When most people think of NASA or Aerospace Systems, they don’t think “additive manufacturing”.
When most people think of Materials Science, they don’t think “power generation”.
When most people think of Tech Sprints, they don’t think “new partnerships”.
Successful Tech Sprints are usually defined by producing prototypes, designing a product or coding a solution. When the Air Force Research Laboratory’s Aerospace Systems Directorate (AFRL/RQ) and Wright Brothers Institute completed the "Additive Manufacturing for Power Generation" FY18 AFRL Incentives for Innovation Tech Sprint, they expanded the definitions of success. Joe Althaus, Rapid Innovation Program Manager at Wright Brothers Institute likes to call Tech Sprints, “Direction with momentum.” That momentum can accelerate research with partnerships being the successful solution of a Tech Sprint.
The 2018 Tech Sprint resulted in a Material Transfer Agreement (MTA) between two directorates within AFRL and UTC for the study of additive manufacturing of soft magnetics for the purpose of power generation. The MTA allows AFRL and UTC to collaborate using newly developed technology (OpenSLM additive developed with NASA SBIR funding) and novel materials concepts. The agreement accelerates research because it pushes the boundaries of power generation and additive by blending the two. AFRL is leveraging other government investments (NASA SBIR) to accelerate the research by leveraging an existing experimental metal powders printer, alongside additive experts, rather than developing their own system. AFRL/RQ and RX will focus on optimization of the material, manufacturing, and operational parameters required for power generation applications. The agreement with UTC will allow use of state-of-the-art additive technology to demonstrate tractability for the area of research.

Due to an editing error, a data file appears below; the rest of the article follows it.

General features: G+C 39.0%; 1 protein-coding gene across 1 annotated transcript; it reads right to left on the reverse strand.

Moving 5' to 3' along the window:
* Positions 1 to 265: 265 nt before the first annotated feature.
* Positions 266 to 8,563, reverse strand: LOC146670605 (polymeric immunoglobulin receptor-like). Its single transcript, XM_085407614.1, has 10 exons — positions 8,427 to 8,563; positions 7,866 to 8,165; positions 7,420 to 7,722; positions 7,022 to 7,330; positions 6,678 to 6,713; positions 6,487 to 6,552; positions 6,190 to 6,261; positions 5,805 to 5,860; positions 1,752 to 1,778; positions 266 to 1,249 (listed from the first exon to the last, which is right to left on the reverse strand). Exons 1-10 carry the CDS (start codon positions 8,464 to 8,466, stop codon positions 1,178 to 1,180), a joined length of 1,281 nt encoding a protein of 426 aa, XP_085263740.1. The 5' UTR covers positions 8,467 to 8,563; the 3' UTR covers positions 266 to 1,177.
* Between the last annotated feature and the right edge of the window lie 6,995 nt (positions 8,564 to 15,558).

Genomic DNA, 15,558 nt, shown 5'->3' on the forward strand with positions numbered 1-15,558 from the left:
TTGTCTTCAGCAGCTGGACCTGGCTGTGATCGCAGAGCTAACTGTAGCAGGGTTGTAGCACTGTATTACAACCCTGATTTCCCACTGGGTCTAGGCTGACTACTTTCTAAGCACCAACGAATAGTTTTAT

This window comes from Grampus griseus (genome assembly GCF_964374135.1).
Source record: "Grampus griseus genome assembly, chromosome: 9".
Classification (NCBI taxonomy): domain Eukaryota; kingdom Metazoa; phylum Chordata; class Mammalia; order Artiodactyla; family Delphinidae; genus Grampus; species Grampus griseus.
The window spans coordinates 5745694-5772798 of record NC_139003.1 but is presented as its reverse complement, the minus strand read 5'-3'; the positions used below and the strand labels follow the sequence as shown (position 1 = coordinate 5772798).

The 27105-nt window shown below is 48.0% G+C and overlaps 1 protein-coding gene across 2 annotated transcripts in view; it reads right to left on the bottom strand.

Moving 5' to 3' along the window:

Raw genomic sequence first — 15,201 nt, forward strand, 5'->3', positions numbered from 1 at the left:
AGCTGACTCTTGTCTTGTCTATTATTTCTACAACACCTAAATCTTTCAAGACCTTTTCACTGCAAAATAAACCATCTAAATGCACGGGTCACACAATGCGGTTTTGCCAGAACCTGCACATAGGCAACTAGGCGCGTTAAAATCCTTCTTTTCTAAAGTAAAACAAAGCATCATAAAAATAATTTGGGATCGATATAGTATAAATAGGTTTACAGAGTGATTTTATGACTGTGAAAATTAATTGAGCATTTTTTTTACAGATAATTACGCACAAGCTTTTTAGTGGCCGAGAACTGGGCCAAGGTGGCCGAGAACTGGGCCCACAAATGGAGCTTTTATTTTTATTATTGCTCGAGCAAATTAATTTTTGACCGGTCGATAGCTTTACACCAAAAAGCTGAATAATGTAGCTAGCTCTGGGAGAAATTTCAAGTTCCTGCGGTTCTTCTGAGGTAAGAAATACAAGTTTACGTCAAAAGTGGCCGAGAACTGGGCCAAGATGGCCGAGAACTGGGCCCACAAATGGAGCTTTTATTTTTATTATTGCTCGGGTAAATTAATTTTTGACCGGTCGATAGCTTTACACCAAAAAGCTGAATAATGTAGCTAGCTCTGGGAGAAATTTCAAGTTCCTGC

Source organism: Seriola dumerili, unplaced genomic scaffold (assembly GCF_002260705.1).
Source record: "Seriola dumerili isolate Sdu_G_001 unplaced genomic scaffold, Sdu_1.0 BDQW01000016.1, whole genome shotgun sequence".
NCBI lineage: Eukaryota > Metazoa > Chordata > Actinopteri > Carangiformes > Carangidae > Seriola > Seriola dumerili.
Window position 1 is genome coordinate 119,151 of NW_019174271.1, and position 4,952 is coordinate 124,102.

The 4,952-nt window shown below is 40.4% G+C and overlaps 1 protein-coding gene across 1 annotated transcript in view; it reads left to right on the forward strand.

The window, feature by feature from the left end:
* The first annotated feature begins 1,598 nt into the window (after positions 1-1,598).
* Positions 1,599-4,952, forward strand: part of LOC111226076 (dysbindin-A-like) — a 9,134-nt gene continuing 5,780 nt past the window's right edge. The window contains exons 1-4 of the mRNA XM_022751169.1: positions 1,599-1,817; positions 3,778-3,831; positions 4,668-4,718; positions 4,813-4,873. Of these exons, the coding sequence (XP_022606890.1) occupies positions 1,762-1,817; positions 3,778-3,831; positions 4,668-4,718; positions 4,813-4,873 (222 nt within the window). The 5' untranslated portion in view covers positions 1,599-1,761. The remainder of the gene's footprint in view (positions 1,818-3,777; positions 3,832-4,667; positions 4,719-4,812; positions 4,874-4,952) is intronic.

WBI will stay involved from a facilitation perspective.